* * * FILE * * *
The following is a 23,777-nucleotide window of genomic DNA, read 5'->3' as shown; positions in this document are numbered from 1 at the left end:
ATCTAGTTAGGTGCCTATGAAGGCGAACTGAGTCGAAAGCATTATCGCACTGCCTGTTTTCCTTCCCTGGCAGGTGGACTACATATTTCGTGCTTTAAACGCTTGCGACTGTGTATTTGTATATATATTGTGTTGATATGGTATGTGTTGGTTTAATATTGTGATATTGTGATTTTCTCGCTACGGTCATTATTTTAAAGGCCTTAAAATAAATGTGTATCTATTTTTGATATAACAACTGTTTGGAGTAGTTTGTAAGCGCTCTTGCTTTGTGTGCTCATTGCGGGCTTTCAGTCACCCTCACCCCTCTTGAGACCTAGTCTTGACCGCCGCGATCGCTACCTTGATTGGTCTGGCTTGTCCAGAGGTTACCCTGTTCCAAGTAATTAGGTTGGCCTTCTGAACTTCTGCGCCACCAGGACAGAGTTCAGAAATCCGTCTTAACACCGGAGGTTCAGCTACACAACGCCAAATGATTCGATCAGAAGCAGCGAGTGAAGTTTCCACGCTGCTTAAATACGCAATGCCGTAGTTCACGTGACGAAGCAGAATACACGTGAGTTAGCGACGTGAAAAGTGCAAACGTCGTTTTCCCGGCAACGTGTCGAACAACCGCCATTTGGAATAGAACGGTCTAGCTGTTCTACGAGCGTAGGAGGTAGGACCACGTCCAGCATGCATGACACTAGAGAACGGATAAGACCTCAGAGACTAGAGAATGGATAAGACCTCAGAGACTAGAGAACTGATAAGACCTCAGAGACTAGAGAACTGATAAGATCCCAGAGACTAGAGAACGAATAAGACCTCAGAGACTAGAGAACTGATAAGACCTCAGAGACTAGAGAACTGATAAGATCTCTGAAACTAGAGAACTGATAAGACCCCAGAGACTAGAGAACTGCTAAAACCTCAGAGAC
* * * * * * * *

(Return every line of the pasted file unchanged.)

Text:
The following is a 23,777-nucleotide window of genomic DNA, read 5'->3' as shown; positions in this document are numbered from 1 at the left end:
ATCTAGTTAGGTGCCTATGAAGGCGAACTGAGTCGAAAGCATTATCGCACTGCCTGTTTTCCTTCCCTGGCAGGTGGACTACATATTTCGTGCTTTAAACGCTTGCGACTGTGTATTTGTATATATATTGTGTTGATATGGTATGTGTTGGTTTAATATTGTGATATTGTGATTTTCTCGCTACGGTCATTATTTTAAAGGCCTTAAAATAAATGTGTATCTATTTTTGATATAACAACTGTTTGGAGTAGTTTGTAAGCGCTCTTGCTTTGTGTGCTCATTGCGGGCTTTCAGTCACCCTCACCCCTCTTGAGACCTAGTCTTGACCGCCGCGATCGCTACCTTGATTGGTCTGGCTTGTCCAGAGGTTACCCTGTTCCAAGTAATTAGGTTGGCCTTCTGAACTTCTGCGCCACCAGGACAGAGTTCAGAAATCCGTCTTAACACCGGAGGTTCAGCTACACAACGCCAAATGATTCGATCAGAAGCAGCGAGTGAAGTTTCCACGCTGCTTAAATACGCAATGCCGTAGTTCACGTGACGAAGCAGAATACACGTGAGTTAGCGACGTGAAAAGTGCAAACGTCGTTTTCCCGGCAACGTGTCGAACAACCGCCATTTGGAATAGAACGGTCTAGCTGTTCTACGAGCGTAGGAGGTAGGACCACGTCCAGCATGCATGACACTAGAGAACGGATAAGACCTCAGAGACTAGAGAATGGATAAGACCTCAGAGACTAGAGAACTGATAAGACCTCAGAGACTAGAGAACTGATAAGATCCCAGAGACTAGAGAACGAATAAGACCTCAGAGACTAGAGAACTGATAAGACCTCAGAGACTAGAGAACTGATAAGATCTCTGAAACTAGAGAACTGATAAGACCCCAGAGACTAGAGAACTGCTAAAACCTCAGAGAC